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Federated Co-ops Ag News
Federated's soybean Discovery Plots results are in, and ready for review in the links below. Don't hesitate to contact your helpful Federated Agronomist with any questions about the plot details. Use this information as a tool for future crop plans.
- Paul & Janet Bostrom (Isanti)
- Steffen Farms (Ogilvie)
- Cramaur Farms (Rush City)
- Craig & Neil Gustafson (Osceola)
- Lenneman Farms (St. Michael)
- Doug Lezer (Sauk Rapids)
- Nathan Nelson (Hinckley)
- Larry & Sharon Wilhelm (Princeton)
- Xtend Plot Results
The good news surrounding Roundup Ready (RR) 2 Xtend soybeans is, unfortunately, tempered by the lack of an approved label for the herbicides to control the problem weeds for which the soybeans were developed. The University of Minnesota Extension Service published the following article with the latest information on this concern for the upcoming growing season, as well as yield results from their 2016 trials with the dicamba-tolerant soybean varieties.
Please read the link below and then talk to your Federated Agronomist with any questions or concerns. And remember that RR 2 Xtend soybeans will be in limited supply in 2017, so place your orders soon.
Federated 2016 Discovery Plot Soybean Yield Results are here. Federated has eight Discovery Plots located from Albertville, MN to Osceola, WI . This is probably one of the most outstanding years for soybean yields throughout the Federated area. Each Discovery Plot Results has details such as: soil type, tillage program, and planting date. Find a plot or two which maybe similar to your farming operation. At Federated, we take pride in the information we gather from our Discovery Plots, because it is local data, educates our agronomy team on making the right decisions for Federated customers, and will help Federated customers make sound seed purchasing decisions for 2017. As always this information would not be possible if were not for our plot cooperators. Thank you plot cooperators for your time and resources which enables us to share this information with our growers at Federated. For further information on Discovery Plot Results, please contact your nearest Federated Coops Agronomy location and let our agronomy team help you make wise seed purchasing decisions for 2107.
"Fall is an excellent time to control weeds," said Craig Peterson, Federated agronomist at the Ogilvie location. "It's no secret that biennial and perennial weeds are much easier to control in the fall," he added. Even after a light frost, quack grass, dandelion, and Canadian thistle can be effectively controlled because the weeds are "trying to store up for winter," he said, and the chemicals can more easily move into the roots.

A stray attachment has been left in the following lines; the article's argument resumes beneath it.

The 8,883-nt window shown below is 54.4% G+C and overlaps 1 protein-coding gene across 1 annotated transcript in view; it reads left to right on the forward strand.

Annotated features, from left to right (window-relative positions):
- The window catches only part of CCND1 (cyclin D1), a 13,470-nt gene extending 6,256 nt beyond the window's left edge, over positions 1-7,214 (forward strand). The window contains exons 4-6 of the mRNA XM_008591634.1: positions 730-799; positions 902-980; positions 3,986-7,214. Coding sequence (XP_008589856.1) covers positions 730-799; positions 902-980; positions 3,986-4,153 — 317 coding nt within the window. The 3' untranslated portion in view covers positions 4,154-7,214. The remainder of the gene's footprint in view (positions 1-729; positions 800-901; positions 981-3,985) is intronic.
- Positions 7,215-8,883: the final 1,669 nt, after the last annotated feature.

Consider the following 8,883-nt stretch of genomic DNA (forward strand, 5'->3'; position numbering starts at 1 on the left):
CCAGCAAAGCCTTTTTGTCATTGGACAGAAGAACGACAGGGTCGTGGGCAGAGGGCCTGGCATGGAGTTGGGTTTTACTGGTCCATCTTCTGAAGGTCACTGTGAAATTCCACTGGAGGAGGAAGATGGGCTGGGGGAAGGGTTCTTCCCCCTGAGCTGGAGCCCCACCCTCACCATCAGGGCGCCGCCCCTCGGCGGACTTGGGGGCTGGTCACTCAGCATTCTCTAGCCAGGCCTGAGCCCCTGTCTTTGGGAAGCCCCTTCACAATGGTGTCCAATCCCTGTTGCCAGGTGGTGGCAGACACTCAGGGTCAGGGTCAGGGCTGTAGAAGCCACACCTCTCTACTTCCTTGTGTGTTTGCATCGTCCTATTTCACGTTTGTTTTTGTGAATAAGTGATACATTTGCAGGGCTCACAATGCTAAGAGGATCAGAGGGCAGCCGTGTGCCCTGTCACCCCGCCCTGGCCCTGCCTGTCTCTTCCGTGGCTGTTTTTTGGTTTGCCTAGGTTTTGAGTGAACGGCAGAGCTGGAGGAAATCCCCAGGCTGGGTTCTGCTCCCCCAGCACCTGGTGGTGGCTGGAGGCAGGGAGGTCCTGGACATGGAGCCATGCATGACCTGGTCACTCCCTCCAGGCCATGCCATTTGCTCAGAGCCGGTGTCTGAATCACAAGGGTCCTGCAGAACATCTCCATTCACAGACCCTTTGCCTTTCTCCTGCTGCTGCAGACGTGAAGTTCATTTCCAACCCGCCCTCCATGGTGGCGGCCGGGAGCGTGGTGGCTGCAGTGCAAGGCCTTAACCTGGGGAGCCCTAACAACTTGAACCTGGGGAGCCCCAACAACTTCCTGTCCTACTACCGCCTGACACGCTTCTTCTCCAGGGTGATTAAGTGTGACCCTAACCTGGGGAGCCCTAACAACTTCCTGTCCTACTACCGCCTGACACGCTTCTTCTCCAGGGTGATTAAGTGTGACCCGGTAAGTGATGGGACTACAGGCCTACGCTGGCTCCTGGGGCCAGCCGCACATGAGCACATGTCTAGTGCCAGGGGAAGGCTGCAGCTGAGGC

For most any situation, fall weed control "will put you a step ahead next spring," Peterson added, and you will "have a much nicer seed bed for the following crop." Sod fields coming out of production are well-suited for fall weed control, as are no-till fields where the weed pressure can be extra strong in the spring.
One key to successful fall weed control is to make sure the weeds are healthy at the time of herbicide application. If weeds were cut off during harvest, Peterson recommended, let some leaf surface grow back before spraying for the best results.
Federated recommends glyphosate or Buccaneer Plus® for fall application," said Peterson. For tough broadleaf plants, adding some 2,4D or Dicamba (such as Detonate®), or both, along with the Buccaneer Plus "will do an excellent job in most cases." (See Buccaneer and Detonate labels.)
Range Star®, a 2,4D and Dicamba blend (see label) is also recommended for a stronger punch on tough-to-kill broadleaf weeds.
As harvest proceeds, Peterson offered this reminder: "Pay special attention to problem weed areas and talk to your Federated Agronomist. You may save yourself a few headaches in the next crop."
Weather permitting, the fertilizer plant expansion at Federated's Ogilvie location will be completed by mid October, just in time to assist growers with their fall fertilizer needs. The expansion got a bit behind schedule, according to Brian DeVries, Federated's Ogilvie location manager overseeing the expansion, "but we have had lots of action this week."
Electricians are wiring the new tower and blending office area, millwrights are putting the final parts in place on the tower, and the fertilizer leg is nearly complete. "They have a large crew" at work on the fertilizer plant expansion project, said DeVries. "It's a little overwhelming," he said, "lots of things happening at one time" -- a sign of work nearing completion.
The new building and equipment will streamline seed deliveries and liquid fertilizer loading. Overall, the "pretty impressive" expansion at the Ogilvie Ag Center "should make [Federated] more productive when things get really busy," DeVries ventured.
Federated's Cody Lezer will be heading up the seed warehouse and liquid fertilizer site, and "he is excited for the new challenge," said DeVries.